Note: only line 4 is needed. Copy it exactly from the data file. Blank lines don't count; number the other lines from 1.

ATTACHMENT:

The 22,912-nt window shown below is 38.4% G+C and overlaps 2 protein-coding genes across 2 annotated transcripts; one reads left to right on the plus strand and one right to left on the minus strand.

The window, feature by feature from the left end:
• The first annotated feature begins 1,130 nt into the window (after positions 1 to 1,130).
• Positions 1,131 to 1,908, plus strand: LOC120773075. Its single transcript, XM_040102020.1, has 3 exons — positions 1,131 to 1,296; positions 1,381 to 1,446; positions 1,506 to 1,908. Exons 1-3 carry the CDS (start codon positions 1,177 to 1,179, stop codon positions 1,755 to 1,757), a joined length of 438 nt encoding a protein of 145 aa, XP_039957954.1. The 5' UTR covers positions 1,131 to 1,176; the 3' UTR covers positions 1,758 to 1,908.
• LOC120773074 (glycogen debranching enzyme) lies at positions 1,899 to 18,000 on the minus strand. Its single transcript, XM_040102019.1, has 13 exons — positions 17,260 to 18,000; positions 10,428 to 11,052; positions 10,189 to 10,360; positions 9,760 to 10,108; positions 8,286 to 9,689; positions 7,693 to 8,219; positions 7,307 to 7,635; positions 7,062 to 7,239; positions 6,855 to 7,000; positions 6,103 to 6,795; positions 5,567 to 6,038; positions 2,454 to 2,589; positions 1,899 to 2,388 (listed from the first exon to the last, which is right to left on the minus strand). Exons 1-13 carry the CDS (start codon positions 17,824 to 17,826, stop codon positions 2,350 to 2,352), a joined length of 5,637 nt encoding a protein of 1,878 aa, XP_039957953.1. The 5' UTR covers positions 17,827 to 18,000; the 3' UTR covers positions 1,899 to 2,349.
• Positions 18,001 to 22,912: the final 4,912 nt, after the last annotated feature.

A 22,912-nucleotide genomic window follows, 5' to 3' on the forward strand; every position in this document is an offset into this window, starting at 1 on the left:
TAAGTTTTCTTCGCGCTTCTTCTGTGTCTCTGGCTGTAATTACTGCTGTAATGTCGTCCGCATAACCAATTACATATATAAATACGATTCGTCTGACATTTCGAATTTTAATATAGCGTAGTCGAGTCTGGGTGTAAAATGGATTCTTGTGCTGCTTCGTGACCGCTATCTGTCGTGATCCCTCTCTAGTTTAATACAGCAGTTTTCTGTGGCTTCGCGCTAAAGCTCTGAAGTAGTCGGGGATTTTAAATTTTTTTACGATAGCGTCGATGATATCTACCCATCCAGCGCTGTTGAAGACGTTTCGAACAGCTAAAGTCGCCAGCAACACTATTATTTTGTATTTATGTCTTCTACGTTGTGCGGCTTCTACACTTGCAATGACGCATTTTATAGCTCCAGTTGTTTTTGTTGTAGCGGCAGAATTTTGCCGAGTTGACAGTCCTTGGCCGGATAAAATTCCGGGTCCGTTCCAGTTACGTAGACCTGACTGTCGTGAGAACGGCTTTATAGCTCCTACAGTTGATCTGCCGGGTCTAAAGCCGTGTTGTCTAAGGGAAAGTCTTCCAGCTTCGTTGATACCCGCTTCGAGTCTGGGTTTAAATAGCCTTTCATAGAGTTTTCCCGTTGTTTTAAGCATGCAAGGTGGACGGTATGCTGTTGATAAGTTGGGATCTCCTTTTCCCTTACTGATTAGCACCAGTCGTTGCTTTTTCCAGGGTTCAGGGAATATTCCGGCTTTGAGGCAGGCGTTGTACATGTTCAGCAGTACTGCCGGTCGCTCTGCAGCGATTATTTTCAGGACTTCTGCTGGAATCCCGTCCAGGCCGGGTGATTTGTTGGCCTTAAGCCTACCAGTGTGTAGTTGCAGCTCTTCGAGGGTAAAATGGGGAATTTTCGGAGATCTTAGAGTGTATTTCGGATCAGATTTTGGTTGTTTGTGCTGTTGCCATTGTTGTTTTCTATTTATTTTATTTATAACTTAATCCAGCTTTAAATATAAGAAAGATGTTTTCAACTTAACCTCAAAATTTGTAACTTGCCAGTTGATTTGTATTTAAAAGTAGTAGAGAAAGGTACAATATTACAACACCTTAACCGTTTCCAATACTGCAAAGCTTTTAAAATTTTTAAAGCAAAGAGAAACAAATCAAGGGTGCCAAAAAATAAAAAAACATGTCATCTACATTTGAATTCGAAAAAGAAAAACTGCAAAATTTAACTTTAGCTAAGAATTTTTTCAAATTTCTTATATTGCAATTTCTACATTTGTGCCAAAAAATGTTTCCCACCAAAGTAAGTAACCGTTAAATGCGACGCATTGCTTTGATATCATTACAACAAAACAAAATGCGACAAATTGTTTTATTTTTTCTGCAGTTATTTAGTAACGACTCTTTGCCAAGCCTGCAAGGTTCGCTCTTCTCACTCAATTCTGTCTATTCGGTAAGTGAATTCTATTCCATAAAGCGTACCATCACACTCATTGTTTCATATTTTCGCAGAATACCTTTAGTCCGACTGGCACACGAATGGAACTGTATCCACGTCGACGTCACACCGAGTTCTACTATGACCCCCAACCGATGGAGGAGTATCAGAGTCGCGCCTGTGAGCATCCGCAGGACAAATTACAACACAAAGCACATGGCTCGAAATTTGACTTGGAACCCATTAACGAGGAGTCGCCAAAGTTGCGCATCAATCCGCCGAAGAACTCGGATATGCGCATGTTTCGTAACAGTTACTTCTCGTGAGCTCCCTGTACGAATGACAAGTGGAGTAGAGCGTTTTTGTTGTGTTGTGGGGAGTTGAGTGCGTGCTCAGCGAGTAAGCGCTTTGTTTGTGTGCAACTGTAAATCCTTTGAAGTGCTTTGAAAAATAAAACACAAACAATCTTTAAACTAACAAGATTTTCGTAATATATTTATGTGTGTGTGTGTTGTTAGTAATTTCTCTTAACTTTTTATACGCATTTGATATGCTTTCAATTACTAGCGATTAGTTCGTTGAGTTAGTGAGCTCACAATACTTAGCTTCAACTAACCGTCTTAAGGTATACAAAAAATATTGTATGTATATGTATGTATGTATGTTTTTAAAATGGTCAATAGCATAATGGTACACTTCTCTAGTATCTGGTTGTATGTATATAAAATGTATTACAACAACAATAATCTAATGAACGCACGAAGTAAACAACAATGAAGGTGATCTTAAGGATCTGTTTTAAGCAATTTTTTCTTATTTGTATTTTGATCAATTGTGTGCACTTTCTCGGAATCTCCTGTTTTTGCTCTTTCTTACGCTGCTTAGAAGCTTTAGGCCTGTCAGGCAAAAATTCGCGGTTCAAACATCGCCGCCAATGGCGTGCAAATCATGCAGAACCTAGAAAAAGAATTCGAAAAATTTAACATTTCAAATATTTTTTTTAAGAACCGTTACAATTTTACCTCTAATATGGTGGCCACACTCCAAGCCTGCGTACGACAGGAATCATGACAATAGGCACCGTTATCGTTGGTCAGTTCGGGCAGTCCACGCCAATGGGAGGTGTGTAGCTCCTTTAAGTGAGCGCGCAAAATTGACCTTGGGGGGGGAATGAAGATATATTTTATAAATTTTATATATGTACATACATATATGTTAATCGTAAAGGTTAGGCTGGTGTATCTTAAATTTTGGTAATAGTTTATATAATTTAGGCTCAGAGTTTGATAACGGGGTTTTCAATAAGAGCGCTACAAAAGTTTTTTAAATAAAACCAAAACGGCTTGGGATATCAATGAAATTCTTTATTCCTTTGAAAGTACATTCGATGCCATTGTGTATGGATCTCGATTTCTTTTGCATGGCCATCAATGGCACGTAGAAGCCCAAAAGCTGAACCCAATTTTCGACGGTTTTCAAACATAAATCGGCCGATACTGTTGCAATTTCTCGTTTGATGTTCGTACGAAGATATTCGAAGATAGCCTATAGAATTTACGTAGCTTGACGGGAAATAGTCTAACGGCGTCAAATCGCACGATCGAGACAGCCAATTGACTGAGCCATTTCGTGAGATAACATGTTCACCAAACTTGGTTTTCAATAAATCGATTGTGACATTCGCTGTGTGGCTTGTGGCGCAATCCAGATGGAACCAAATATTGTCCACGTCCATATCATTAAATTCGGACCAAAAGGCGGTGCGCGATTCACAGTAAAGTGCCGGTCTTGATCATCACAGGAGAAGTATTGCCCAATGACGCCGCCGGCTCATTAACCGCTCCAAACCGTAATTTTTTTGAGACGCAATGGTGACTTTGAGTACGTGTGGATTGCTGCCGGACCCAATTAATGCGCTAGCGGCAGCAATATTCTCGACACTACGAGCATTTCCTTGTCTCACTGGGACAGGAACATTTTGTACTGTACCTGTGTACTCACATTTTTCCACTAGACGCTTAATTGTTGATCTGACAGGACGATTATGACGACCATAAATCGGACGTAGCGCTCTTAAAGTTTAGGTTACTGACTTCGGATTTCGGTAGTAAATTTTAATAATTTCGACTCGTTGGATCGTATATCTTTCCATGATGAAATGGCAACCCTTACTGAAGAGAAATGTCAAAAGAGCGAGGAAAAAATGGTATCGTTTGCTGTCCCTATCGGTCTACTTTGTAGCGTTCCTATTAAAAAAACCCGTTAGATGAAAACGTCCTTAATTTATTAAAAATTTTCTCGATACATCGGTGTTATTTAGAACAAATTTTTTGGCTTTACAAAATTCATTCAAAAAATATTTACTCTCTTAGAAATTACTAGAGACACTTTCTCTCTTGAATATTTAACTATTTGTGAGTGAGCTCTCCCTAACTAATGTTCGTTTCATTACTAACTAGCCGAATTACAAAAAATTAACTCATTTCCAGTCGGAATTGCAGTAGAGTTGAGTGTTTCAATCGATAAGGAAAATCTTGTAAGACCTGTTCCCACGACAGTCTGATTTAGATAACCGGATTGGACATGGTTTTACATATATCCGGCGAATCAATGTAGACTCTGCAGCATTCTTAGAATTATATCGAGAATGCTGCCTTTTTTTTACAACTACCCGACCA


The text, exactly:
• Positions 1,131 to 1,908, plus strand: LOC120773075. Its single transcript, XM_040102020.1, has 3 exons — positions 1,131 to 1,296; positions 1,381 to 1,446; positions 1,506 to 1,908. Exons 1-3 carry the CDS (start codon positions 1,177 to 1,179, stop codon positions 1,755 to 1,757), a joined length of 438 nt encoding a protein of 145 aa, XP_039957954.1. The 5' UTR covers positions 1,131 to 1,176; the 3' UTR covers positions 1,758 to 1,908.